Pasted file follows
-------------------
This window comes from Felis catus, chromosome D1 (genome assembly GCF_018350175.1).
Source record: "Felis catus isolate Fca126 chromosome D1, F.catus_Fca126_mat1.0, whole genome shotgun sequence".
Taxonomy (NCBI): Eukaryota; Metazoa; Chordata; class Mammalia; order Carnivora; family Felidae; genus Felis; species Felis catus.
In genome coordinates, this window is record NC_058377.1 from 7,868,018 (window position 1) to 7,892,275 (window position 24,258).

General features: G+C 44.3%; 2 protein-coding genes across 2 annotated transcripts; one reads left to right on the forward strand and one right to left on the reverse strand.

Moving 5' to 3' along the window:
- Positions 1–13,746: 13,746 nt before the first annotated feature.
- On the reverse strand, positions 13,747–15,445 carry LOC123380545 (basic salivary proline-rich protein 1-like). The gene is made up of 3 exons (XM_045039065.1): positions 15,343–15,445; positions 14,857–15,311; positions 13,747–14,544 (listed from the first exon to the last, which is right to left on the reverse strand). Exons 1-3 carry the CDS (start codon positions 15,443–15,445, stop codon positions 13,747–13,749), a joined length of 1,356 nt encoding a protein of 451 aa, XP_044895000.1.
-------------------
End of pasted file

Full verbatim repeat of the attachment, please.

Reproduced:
This window comes from Felis catus, chromosome D1 (genome assembly GCF_018350175.1).
Source record: "Felis catus isolate Fca126 chromosome D1, F.catus_Fca126_mat1.0, whole genome shotgun sequence".
Taxonomy (NCBI): Eukaryota; Metazoa; Chordata; class Mammalia; order Carnivora; family Felidae; genus Felis; species Felis catus.
In genome coordinates, this window is record NC_058377.1 from 7,868,018 (window position 1) to 7,892,275 (window position 24,258).

General features: G+C 44.3%; 2 protein-coding genes across 2 annotated transcripts; one reads left to right on the forward strand and one right to left on the reverse strand.

Moving 5' to 3' along the window:
- Positions 1–13,746: 13,746 nt before the first annotated feature.
- On the reverse strand, positions 13,747–15,445 carry LOC123380545 (basic salivary proline-rich protein 1-like). The gene is made up of 3 exons (XM_045039065.1): positions 15,343–15,445; positions 14,857–15,311; positions 13,747–14,544 (listed from the first exon to the last, which is right to left on the reverse strand). Exons 1-3 carry the CDS (start codon positions 15,443–15,445, stop codon positions 13,747–13,749), a joined length of 1,356 nt encoding a protein of 451 aa, XP_044895000.1.